“I came out of the womb playing air guitar,” says Corvello, who is director of sales and marketing at the Clarion Hotel on Flamingo Road. Her ‘behind the music” rock history: She’s the youngest of five girls, and her father owned a radio station in Latrobe, Pa., near Pittsburgh. “So at a pretty young age I was in the radio studio with the DJs, playing along with all the music that is now classic rock: Led Zeppelin, Genesis, Aerosmith.”

Corvello, who is competent on the three-dimensional guitar, drums and piano, says she has discovered preternatural abilities on her air guitar.

“I can play behind my head on my air guitar. I can play with my teeth and I hit every note right on.” She’s counting on her ability to move her fingers (“both hands at the same time — on key”), to give her a competitive edge.

Corvello says she can also play air drums, air harmonica, air keyboards, name it — she could be an air Prince or Todd Rundgren and record double air albums all by herself.

“That’s the thing about air guitar, you don’t have to know how to play the instrument, you just have to know how to hold it right.”

Corvello sent out a plea to her rock-savvy family and friends to nominate contest-worthy tunes. “I’m trying to find songs that are familiar but not overdone by my fellow air guitar players,” she says, and though she wants to keep her repertoire a secret till showtime, songs in the running include “Funk #49” by the James Gang, “Hard Times” by Jamiroquai and “anything by the White Stripes.”

Corvello’s bid for air guitar glory has suddenly become a national effort — pieces of her costumes are being FedEx-ed from all over the country in time for Sunday night. Her mom is sending her black top hat with gold smiley faces on it; a friend is sending tattoo sleeves from Chicago.

“For 60 seconds, I’m gonna be a rock star — and I’m from Las Vegas,” Corvello says. “So I’m gonna go ahead and do it right.”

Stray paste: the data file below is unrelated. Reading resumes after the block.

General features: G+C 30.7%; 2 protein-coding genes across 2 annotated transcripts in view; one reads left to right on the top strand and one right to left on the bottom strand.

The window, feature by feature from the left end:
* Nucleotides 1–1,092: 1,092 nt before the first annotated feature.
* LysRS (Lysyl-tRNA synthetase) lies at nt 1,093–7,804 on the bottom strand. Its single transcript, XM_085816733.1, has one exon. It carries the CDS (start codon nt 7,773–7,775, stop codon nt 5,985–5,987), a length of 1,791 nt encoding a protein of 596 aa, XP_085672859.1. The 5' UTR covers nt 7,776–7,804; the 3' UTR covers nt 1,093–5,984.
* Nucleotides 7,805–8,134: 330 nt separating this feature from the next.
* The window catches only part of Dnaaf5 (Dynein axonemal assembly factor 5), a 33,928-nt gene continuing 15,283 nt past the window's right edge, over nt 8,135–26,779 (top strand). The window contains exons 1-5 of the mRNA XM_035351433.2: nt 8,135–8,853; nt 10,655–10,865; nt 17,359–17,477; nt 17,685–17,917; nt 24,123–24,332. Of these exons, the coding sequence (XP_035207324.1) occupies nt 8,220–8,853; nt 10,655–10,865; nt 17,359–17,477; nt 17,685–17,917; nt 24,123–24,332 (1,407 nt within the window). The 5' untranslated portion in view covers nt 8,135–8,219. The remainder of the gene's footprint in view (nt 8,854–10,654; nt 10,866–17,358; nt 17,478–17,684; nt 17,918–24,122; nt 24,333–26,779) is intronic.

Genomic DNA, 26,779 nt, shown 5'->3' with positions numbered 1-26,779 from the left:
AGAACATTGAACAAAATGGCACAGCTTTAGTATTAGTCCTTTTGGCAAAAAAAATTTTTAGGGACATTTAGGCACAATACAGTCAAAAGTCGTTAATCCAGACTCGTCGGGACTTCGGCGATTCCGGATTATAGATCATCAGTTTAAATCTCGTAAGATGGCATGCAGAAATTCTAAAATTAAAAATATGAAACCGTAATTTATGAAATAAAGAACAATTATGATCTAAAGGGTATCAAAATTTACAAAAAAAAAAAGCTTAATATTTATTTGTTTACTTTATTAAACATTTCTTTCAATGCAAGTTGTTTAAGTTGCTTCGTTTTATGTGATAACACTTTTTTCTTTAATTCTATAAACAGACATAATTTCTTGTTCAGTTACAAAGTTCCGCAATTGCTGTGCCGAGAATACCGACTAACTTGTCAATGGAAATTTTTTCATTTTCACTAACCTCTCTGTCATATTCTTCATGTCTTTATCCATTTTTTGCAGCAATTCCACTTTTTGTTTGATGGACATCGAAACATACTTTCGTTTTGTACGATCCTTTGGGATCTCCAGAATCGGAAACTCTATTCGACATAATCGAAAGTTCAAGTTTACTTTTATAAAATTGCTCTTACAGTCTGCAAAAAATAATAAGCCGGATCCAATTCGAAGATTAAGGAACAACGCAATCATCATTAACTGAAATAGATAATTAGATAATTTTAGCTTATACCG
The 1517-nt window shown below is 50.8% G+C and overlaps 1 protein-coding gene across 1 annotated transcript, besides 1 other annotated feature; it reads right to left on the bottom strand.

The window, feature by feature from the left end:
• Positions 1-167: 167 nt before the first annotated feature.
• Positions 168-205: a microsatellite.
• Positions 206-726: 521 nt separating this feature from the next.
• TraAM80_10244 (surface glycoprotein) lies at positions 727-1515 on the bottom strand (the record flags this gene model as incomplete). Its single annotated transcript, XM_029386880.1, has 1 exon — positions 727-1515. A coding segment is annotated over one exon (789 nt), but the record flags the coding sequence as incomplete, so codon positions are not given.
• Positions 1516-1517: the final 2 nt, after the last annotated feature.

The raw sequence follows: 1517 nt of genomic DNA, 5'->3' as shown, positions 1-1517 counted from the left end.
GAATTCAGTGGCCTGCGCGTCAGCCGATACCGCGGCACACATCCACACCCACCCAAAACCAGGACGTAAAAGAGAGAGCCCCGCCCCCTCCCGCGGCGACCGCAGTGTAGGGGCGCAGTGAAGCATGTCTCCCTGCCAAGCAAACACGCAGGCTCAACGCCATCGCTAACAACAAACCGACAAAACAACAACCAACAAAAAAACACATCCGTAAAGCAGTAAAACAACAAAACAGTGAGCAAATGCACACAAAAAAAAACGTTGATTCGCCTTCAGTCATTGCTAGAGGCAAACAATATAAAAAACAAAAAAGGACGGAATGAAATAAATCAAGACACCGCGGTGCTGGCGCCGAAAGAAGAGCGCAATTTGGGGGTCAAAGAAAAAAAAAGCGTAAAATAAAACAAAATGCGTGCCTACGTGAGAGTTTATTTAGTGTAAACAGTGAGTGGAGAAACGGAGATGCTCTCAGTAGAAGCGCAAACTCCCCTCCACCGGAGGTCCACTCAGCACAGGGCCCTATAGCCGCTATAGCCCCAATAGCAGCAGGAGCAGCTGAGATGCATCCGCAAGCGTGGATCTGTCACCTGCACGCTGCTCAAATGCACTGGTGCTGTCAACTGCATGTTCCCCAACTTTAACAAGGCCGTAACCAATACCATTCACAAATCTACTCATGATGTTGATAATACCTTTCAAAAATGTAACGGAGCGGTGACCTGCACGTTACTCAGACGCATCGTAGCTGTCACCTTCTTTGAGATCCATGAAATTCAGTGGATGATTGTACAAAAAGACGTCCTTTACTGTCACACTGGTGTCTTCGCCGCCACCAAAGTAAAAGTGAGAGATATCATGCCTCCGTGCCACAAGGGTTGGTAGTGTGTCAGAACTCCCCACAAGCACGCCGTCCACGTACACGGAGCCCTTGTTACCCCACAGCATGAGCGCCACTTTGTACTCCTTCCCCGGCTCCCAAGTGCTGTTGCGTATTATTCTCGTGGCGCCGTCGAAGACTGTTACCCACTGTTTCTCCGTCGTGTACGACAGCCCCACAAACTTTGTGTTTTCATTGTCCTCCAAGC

Come Sunday she will be going shred-to-shred with overdriven competitors like Dan Adams.

A computer tech for a public school near Toledo, Ohio, Adams, 32, has taken a two-month unpaid leave and moved out of his apartment to afford a seven-city trek for air guitar glory. Driving around the country (luckily, his air guitars fit in the trunk of his Prius), Adams has so far rocked Detroit, Cleveland, Chicago, San Francisco, Los Angeles and San Diego, airing a different song at each stop.

“I didn’t do too well with the judges last night,” he says about his Wednesday night showing at San Francisco’s Independent club. “Usually the opening performers get the roughest treatment from the judges. They said my technical skills weren’t as on (par) with my fingering techniques.” (That night’s top spots went to Alex Koll as Shred Begley Jr. and Kurt Brown as Shred Nugent.)

His final stop is Las Vegas, “lucky No. 7,” and Adams is preparing a “hard-core bluesy rock song” that he hopes will “totally destroy the audience.”

“This will be my second year playing professionally,” says Adams (he placed 12th out of 19 in last year’s Chicago regionals), “but I’ve been doing it nonprofessionally all my life.

“I was a fetus in the ’70s, and my mother told me that when Van Halen tunes came on the radio, she would feel a kick and a power chord in the womb.”